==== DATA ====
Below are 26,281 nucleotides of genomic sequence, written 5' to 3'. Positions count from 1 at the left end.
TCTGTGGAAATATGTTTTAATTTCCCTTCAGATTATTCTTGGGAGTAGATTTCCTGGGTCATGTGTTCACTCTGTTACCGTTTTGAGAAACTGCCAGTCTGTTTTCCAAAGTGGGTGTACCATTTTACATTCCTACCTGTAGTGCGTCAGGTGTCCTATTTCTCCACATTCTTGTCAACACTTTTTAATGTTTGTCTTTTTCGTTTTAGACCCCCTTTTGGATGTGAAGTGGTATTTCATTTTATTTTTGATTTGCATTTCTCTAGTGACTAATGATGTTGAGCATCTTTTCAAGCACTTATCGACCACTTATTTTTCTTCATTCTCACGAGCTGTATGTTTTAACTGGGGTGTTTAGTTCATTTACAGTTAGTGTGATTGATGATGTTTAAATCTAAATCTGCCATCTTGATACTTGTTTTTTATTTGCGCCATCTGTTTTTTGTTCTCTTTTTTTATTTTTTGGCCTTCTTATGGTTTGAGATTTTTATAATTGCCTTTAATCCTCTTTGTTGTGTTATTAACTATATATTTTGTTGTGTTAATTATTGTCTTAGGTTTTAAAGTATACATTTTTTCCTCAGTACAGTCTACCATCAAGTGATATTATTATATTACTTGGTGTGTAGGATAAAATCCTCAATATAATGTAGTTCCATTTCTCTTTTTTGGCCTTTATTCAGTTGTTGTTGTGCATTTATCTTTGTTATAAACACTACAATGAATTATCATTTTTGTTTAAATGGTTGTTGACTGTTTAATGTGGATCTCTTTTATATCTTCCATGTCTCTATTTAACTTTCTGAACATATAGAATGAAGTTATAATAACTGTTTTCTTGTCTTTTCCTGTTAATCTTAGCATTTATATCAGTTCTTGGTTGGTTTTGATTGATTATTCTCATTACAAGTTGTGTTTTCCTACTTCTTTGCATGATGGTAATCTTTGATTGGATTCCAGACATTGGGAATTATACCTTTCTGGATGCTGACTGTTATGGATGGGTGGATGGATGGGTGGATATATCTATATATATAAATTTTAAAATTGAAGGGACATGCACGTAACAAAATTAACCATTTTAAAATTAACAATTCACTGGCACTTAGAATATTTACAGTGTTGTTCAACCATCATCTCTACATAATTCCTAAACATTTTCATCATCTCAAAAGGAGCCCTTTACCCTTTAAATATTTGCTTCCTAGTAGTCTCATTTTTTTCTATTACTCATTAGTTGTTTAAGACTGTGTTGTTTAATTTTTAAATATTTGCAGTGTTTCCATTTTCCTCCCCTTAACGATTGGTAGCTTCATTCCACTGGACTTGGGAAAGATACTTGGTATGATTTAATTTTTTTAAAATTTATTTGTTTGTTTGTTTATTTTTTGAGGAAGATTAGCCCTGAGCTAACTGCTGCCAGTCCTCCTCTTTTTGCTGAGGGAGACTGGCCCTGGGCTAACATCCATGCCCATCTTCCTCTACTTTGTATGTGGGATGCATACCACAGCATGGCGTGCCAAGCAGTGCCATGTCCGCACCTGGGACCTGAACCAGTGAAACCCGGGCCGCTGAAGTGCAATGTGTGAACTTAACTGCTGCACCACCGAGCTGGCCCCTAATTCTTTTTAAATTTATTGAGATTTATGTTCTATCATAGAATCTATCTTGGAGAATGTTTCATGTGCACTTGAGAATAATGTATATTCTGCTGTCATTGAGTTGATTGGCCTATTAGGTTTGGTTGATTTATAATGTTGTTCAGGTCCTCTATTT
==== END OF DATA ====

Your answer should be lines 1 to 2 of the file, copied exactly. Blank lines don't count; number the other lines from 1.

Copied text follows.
Below are 26,281 nucleotides of genomic sequence, written 5' to 3'. Positions count from 1 at the left end.
TCTGTGGAAATATGTTTTAATTTCCCTTCAGATTATTCTTGGGAGTAGATTTCCTGGGTCATGTGTTCACTCTGTTACCGTTTTGAGAAACTGCCAGTCTGTTTTCCAAAGTGGGTGTACCATTTTACATTCCTACCTGTAGTGCGTCAGGTGTCCTATTTCTCCACATTCTTGTCAACACTTTTTAATGTTTGTCTTTTTCGTTTTAGACCCCCTTTTGGATGTGAAGTGGTATTTCATTTTATTTTTGATTTGCATTTCTCTAGTGACTAATGATGTTGAGCATCTTTTCAAGCACTTATCGACCACTTATTTTTCTTCATTCTCACGAGCTGTATGTTTTAACTGGGGTGTTTAGTTCATTTACAGTTAGTGTGATTGATGATGTTTAAATCTAAATCTGCCATCTTGATACTTGTTTTTTATTTGCGCCATCTGTTTTTTGTTCTCTTTTTTTATTTTTTGGCCTTCTTATGGTTTGAGATTTTTATAATTGCCTTTAATCCTCTTTGTTGTGTTATTAACTATATATTTTGTTGTGTTAATTATTGTCTTAGGTTTTAAAGTATACATTTTTTCCTCAGTACAGTCTACCATCAAGTGATATTATTATATTACTTGGTGTGTAGGATAAAATCCTCAATATAATGTAGTTCCATTTCTCTTTTTTGGCCTTTATTCAGTTGTTGTTGTGCATTTATCTTTGTTATAAACACTACAATGAATTATCATTTTTGTTTAAATGGTTGTTGACTGTTTAATGTGGATCTCTTTTATATCTTCCATGTCTCTATTTAACTTTCTGAACATATAGAATGAAGTTATAATAACTGTTTTCTTGTCTTTTCCTGTTAATCTTAGCATTTATATCAGTTCTTGGTTGGTTTTGATTGATTATTCTCATTACAAGTTGTGTTTTCCTACTTCTTTGCATGATGGTAATCTTTGATTGGATTCCAGACATTGGGAATTATACCTTTCTGGATGCTGACTGTTATGGATGGGTGGATGGATGGGTGGATATATCTATATATATAAATTTTAAAATTGAAGGGACATGCACGTAACAAAATTAACCATTTTAAAATTAACAATTCACTGGCACTTAGAATATTTACAGTGTTGTTCAACCATCATCTCTACATAATTCCTAAACATTTTCATCATCTCAAAAGGAGCCCTTTACCCTTTAAATATTTGCTTCCTAGTAGTCTCATTTTTTTCTATTACTCATTAGTTGTTTAAGACTGTGTTGTTTAATTTTTAAATATTTGCAGTGTTTCCATTTTCCTCCCCTTAACGATTGGTAGCTTCATTCCACTGGACTTGGGAAAGATACTTGGTATGATTTAATTTTTTTAAAATTTATTTGTTTGTTTGTTTATTTTTTGAGGAAGATTAGCCCTGAGCTAACTGCTGCCAGTCCTCCTCTTTTTGCTGAGGGAGACTGGCCCTGGGCTAACATCCATGCCCATCTTCCTCTACTTTGTATGTGGGATGCATACCACAGCATGGCGTGCCAAGCAGTGCCATGTCCGCACCTGGGACCTGAACCAGTGAAACCCGGGCCGCTGAAGTGCAATGTGTGAACTTAACTGCTGCACCACCGAGCTGGCCCCTAATTCTTTTTAAATTTATTGAGATTTATGTTCTATCATAGAATCTATCTTGGAGAATGTTTCATGTGCACTTGAGAATAATGTATATTCTGCTGTCATTGAGTTGATTGGCCTATTAGGTTTGGTTGATTTATAATGTTGTTCAGGTCCTCTATTT